Shabbat Shalom: Individual and Collective Contributions
By: Cindy Coons
Director of Jewish Explorers and Family Engagement
Sometimes when we’re worried about making sure we are doing our best to contribute to the collective and the greater good, we can get lost in the details or the accounting of the details, and this may prevent us from seeing the hidden blessings all around us. Think about the last time you needed to complete a very precise task that was part of a larger project. What allowed you to move forward and not get caught up in the details? What level of intention and mindfulness did this require? How did you feel connected to the work you were specifically doing as well as the larger project?
This week’s parsha is P’kudei, which means “amounts of” in Hebrew. This Torah portion lists the amounts of the gold, silver, and copper donated by the people to make the Mishkan, the portable Tabernacle or Sanctuary, and the materials needed to make the priestly garments. Although this parsha seems to be an overwhelming accounting of the materials needed and activities that took place to build the Mishkan, it is indeed so much more. From an up-close perspective, it may be difficult to see past all the precise details, however, every detail is an accounting of each individual person’s contribution to making the Mishkan a holy and sacred space. Through this accounting, we can appreciate that each individual contribution strengthens the collective contribution, and vice versa, to completing the Mishkan. From the cloud view, God’s view, it is the people working collaboratively to accomplish something extraordinary, a place for God to dwell and a place for the people to gather to honor God and God’s commandments. It takes ometz lev, strength of the heart, to step back and take an account of and celebrate our individual as well as our collective contributions.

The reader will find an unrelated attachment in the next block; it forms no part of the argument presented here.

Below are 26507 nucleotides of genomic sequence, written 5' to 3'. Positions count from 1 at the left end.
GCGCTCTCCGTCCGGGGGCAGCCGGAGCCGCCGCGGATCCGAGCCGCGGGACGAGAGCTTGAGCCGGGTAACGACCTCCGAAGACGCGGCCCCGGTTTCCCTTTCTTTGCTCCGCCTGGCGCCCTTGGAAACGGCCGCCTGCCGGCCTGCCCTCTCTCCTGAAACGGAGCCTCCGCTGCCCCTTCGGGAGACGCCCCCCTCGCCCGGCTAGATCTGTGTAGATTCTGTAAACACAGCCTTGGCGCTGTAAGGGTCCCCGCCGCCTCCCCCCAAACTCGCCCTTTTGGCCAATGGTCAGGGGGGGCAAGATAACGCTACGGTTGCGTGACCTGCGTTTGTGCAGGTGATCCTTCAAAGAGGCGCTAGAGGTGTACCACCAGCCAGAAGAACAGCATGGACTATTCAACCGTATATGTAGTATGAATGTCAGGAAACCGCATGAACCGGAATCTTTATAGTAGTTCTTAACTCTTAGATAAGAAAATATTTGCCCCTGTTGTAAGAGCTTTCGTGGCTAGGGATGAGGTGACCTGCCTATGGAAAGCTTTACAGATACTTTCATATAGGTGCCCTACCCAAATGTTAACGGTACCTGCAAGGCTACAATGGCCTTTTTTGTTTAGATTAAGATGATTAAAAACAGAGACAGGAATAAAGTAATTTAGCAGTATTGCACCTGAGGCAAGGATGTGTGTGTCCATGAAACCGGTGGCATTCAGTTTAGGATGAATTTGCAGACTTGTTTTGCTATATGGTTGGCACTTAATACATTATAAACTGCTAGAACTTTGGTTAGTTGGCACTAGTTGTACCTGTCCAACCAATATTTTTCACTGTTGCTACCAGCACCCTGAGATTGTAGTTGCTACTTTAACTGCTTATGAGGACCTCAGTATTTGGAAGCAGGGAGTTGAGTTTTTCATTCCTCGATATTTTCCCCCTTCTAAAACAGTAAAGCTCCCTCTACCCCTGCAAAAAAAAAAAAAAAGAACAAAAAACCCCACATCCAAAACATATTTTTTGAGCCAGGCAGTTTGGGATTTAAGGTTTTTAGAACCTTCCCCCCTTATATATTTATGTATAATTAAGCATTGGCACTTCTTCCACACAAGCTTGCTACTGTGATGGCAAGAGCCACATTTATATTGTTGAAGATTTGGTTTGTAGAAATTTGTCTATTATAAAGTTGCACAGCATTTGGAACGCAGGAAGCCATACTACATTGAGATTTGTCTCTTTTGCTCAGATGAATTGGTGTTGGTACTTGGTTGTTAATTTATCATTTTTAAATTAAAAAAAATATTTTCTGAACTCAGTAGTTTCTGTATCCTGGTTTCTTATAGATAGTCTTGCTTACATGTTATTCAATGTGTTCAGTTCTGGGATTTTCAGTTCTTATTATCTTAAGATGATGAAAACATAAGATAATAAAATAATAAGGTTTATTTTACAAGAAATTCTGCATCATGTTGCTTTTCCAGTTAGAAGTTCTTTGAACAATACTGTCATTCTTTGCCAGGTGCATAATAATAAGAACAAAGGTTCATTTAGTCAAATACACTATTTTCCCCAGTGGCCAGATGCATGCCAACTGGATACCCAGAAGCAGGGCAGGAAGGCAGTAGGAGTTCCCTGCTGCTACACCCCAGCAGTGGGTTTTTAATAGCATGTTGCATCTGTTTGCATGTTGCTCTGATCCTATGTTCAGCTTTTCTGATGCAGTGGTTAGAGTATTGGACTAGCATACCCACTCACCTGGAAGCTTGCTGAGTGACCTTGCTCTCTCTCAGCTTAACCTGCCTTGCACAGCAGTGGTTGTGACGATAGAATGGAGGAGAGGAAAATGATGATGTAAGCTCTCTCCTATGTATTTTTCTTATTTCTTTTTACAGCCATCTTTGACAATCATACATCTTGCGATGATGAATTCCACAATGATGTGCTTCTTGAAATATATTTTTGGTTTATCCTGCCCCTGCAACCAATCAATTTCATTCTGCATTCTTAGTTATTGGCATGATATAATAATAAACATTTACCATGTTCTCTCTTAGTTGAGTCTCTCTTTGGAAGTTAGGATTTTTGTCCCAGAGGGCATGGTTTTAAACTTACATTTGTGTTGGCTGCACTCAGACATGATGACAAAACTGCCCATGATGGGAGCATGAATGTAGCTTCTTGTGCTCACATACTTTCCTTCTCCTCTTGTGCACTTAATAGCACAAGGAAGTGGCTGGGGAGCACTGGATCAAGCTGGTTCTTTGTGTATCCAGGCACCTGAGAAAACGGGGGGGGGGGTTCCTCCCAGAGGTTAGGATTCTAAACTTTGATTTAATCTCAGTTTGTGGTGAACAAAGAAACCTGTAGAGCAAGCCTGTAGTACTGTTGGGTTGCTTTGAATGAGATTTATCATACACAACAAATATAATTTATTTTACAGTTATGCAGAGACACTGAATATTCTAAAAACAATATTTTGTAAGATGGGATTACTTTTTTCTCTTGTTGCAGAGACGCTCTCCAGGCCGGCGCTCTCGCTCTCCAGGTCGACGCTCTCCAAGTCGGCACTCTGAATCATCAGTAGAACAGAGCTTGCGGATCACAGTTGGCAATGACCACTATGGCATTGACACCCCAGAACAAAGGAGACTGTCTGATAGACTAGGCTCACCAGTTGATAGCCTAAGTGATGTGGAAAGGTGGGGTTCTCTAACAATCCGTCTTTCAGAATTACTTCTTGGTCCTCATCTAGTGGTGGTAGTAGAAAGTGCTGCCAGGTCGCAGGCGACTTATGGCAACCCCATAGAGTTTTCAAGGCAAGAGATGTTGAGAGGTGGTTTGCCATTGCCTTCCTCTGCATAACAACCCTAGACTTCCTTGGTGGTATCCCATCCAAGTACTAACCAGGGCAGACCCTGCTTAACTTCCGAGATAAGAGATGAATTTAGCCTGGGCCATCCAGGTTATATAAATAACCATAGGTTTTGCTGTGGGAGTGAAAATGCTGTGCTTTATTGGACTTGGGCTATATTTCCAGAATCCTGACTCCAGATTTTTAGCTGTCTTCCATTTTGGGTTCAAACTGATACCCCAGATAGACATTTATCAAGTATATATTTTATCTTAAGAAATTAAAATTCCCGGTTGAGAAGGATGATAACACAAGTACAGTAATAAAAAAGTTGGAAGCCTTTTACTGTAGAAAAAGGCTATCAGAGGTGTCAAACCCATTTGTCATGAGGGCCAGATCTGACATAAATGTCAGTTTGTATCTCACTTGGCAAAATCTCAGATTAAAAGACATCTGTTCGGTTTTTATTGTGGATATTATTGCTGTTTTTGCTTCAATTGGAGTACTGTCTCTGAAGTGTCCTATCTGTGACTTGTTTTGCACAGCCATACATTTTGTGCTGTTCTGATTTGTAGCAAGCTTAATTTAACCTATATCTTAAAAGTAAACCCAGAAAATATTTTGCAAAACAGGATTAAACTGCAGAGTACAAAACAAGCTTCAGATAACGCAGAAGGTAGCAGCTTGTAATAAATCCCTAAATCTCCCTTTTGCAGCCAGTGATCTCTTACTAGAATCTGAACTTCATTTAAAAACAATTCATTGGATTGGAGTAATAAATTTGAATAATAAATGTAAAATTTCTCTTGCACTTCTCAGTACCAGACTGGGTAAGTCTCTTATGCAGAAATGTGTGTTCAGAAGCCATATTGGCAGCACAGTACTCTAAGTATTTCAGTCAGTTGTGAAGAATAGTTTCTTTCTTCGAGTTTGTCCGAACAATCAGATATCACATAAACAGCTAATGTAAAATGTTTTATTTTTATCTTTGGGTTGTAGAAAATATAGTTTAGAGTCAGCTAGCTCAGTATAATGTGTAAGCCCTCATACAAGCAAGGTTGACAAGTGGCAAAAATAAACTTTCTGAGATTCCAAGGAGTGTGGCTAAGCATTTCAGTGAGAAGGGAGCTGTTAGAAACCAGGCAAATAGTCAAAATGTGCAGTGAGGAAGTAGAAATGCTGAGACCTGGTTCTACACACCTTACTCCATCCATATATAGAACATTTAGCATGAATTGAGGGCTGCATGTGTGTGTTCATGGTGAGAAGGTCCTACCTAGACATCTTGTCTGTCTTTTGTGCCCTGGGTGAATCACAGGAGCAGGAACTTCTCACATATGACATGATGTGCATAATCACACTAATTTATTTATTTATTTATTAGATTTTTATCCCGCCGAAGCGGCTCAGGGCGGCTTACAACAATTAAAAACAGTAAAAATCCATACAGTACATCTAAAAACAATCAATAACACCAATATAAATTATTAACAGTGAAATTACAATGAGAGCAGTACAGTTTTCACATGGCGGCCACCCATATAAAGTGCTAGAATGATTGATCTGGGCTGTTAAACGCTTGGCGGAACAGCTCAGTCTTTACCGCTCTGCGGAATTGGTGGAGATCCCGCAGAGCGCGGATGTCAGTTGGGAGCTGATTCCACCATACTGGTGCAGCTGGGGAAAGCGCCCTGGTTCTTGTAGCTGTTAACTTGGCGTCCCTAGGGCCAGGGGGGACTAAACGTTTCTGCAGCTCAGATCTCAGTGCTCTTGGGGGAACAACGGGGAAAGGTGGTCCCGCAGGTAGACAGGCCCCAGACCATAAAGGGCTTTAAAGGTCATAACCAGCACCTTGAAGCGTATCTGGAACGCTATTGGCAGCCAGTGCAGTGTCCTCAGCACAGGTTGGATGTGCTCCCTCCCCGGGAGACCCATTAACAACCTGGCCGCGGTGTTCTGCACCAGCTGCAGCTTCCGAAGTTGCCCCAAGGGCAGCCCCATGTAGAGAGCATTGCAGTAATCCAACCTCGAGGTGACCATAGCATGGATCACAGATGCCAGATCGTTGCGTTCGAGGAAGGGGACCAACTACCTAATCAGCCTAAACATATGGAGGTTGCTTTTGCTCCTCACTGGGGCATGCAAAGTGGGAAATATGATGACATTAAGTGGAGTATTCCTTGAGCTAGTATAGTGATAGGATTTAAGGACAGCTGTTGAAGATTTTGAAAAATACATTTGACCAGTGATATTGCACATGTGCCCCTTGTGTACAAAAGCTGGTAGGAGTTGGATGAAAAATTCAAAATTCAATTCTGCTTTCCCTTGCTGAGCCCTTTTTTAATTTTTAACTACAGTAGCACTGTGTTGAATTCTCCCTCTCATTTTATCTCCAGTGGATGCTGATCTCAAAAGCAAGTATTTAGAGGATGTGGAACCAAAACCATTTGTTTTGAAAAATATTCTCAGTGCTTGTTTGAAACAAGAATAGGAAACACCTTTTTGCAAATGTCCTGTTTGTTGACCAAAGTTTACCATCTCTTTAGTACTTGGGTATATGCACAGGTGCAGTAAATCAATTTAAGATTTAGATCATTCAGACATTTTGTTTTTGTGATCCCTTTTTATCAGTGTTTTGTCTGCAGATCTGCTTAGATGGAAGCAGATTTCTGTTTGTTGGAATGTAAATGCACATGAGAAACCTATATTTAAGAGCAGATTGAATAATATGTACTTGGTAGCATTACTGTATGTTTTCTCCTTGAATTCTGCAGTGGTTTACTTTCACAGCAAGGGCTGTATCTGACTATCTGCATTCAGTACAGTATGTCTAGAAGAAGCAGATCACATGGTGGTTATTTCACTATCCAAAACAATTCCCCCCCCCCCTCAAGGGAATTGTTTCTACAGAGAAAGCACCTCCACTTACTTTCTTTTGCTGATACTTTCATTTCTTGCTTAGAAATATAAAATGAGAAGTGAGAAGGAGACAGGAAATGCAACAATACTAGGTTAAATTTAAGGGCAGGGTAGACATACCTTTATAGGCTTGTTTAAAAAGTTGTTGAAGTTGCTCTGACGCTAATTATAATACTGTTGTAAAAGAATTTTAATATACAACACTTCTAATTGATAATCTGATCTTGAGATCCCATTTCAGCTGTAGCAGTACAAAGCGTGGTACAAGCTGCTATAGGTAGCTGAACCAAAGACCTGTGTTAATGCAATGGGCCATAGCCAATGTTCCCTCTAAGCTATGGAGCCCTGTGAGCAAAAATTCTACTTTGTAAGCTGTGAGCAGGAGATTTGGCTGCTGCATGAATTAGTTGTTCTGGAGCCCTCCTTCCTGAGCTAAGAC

Parshat P’kudei’s accounting of what was needed to complete the Mishkan is the last parsha we read in the book of Shemot, Exodus. When we finish completing a book in the Torah, we say, “Chazak, Chazak v’Nitchazek – Be strong, be strong, and may we be strengthened.” Wishing each of us the strength to celebrate our individual and collective contributions to the community, the strength to find the hidden blessings that can transform ordinary moments into extraordinary moments, and may we all be strengthened. Shabbat Shalom!
Please email Cindy Coons at email@example.com with questions or comments.